White Chalk Hills UCX was born on the South Downs of England: thoughts and ideas forming on long distance off-road rides on cyclocross bikes, but we didn't have a word for it - like a breeze on a hot sunny day, a blog link appeared in an email to an event in the USA: Boulder Ultracross. 'Ultracross', a new word in the lexicon, we don’t do that sort of thing here - let’s do that then. Uncanny like some continuous loop, Boulder Ultracross was crediting the UK’s 3 Peaks race, so apparently we do.

Other influences; Almanzo 100, Iron CX – all dusty, mountainous, long distance racing on CX bikes, or the new breed of Gravel racer – it’s a thing now, it’s unstoppable, it’s very cool and very American. We have what we have, grass, short sharp hills – lots of them – slippy chalk and mud, but you can squeeze out one hell of a route, almost all of it away from roads too – stick it in the calendar for the last week of December and then you’ve got something really hard.

Cyclocross roots are firmly planted in this kind of thing -

“The origins of cyclo-cross are a matter of much debate. One theory we like is that in the early 1900s, French cyclists would race each other from one town to the next by whichever route they thought would be the fastest.” (UCI YouTube Channel)

There are no formalities – making a commitment starts with someone putting in the effort to send a postcard – a piece of card, or a beer mat, with hand written scribble on it, passed between human hands shows intent.

Some of the entry postcards from 2015.

There’s nothing so vulgar as talk about entry money, this is unsanctioned nonsense, just an understanding that if you’ve committed then you’re on your own, you’re expected to be self-sufficient. The White Chalk Hills Ultracross is organised just enough - with a start point, an end point and a route in between, sometimes there’s even a sign on sheet and some crudely hand-printed ‘race’ numbers on bits of off-cut material. There’s a brevet card and en route there’s some child’s self-inking stamps for you to find and to stamp your card with, sort of part Audax and part orienteering, there’s no way markers.

2015 was year 4. 47 miles, a route etched out on the bottom half of OS Landranger Map 199; different coloured felt tips representing different years with tweaks and changes and improvements. The wind may scratch at cheekbones, the rain and hail may fall, the UCX represents a harsh mid-winter landscape, a dance to kick out the year and push against the darkness of winter, a day to spend with people, laughing with mates, rather than alone with your phone. The route will take you up and over many hills, grassy downland, ploughed up turnip fields, fire roads, chalky rutted byways… you’ll feel yourself making progress only to completely come back on yourself – utterly pointless. The final stretch is always the hardest challenge, and a place where many salty tears are shed, snaking up and down the north scarp of the Downs the last 10km is where it becomes every man and woman for themselves – the relief of the final tarmac descent. The best of us finish in the dark.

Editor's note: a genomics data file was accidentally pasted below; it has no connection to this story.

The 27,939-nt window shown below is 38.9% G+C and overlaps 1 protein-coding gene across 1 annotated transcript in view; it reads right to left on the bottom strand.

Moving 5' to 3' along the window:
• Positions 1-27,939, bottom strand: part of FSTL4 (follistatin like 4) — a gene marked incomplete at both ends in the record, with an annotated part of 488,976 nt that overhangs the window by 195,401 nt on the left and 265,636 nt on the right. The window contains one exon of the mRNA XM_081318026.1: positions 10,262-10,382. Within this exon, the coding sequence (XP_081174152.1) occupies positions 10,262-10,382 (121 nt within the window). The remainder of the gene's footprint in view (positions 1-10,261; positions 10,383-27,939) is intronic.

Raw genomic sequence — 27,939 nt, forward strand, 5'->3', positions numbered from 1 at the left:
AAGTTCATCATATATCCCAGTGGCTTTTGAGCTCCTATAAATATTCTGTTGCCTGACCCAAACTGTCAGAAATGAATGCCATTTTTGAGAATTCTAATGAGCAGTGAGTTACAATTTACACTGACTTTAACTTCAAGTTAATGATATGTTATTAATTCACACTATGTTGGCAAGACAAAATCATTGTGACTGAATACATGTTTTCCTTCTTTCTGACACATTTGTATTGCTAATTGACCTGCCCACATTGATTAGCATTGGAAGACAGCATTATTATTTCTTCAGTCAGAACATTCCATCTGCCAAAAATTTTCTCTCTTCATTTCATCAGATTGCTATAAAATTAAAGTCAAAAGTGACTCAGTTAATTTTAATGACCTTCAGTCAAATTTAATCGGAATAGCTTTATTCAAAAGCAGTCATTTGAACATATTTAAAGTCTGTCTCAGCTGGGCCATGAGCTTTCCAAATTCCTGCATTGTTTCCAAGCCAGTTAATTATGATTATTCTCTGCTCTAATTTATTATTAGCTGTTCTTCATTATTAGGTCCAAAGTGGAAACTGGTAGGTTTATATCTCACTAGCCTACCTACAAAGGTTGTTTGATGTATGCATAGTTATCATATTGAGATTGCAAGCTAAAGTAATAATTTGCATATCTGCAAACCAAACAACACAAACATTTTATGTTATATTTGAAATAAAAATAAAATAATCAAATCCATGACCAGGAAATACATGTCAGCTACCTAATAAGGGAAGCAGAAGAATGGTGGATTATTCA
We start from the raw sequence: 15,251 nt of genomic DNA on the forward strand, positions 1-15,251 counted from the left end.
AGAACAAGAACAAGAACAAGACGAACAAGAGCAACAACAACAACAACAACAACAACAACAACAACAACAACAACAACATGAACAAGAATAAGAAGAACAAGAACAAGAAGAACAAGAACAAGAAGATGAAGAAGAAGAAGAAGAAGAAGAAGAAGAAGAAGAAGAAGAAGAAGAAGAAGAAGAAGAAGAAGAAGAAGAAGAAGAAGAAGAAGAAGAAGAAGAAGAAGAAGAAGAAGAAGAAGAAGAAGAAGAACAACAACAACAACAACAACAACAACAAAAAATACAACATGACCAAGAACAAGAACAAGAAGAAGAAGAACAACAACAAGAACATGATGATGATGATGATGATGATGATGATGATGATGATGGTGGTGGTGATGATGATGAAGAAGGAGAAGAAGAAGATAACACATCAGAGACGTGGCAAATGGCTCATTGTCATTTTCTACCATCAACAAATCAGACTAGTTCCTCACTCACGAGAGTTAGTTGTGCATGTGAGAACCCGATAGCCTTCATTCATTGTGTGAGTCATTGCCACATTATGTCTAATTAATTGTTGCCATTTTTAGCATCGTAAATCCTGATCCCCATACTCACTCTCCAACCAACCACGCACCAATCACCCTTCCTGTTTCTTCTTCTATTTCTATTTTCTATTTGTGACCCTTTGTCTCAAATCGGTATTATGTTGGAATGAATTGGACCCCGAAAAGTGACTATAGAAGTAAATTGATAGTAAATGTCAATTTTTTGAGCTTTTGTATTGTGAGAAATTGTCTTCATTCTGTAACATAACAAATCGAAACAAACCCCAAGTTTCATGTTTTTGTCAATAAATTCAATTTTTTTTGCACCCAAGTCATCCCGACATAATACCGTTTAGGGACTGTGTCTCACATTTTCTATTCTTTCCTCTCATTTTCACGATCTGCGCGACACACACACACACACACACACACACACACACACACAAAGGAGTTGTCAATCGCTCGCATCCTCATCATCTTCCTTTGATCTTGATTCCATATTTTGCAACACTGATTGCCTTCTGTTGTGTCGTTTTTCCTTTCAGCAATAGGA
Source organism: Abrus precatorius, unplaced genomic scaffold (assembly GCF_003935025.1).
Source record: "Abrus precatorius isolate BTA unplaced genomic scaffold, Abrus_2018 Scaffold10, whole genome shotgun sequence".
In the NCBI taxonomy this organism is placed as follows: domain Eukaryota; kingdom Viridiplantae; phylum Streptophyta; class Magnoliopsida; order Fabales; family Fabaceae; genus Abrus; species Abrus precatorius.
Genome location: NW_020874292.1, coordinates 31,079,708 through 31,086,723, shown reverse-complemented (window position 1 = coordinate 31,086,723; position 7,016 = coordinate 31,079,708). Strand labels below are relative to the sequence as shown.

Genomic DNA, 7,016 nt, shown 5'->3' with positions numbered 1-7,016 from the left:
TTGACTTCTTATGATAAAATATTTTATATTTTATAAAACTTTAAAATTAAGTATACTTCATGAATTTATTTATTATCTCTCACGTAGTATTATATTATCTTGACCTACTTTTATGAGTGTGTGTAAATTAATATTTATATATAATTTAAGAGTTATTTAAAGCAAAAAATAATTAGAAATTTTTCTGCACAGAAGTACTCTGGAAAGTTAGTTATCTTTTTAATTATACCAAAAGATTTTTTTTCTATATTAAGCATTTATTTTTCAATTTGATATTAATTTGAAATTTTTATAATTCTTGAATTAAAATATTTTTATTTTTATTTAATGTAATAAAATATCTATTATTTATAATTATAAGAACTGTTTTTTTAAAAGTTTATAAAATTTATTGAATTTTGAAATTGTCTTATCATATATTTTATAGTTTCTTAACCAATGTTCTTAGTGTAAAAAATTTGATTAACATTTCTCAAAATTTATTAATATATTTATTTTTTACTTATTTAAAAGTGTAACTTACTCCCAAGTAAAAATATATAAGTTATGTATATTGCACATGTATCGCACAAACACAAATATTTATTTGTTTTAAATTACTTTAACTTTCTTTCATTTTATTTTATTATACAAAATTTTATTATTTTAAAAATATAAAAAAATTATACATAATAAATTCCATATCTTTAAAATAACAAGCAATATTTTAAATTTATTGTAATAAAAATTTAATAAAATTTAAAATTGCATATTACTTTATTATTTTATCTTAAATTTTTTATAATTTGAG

This photo, and the header photo, copyright Andy Matthews of Brixton CC

First one back gets some beer, Best Crash and Most Futile receive some swag – the special prize, the Lantern Rouge, gets the soft toy rabbit complete with tie and bent spoke tie clip. There’s no ceremony, definitely no medal…maybe you’ll win a cardboard trophy if you’re lucky. Some take it seriously, and race off never to be seen and heard of again until the end, some not so much – those who take it really seriously stop for a pint of local ale at a half way pub, this is positively encouraged, two beers would be applauded and a full roast dinner, plus beer, would get you a cheer.

This is a ride on Cyclocross bikes; a nod to The Three Peaks but with the attitude of Boulder Ultracross and, well, more English – there’s extra kudos for turning up on a single speed. The ride ends in the pub – a place where all good rides should end – beer and food and prize giving, tales and exaggerated tales and wonky perspectives. It’ll be back this December; year 5 will be something special. You should come, it’ll be fun.

Details of the next UCX will be here: velomorpha.cc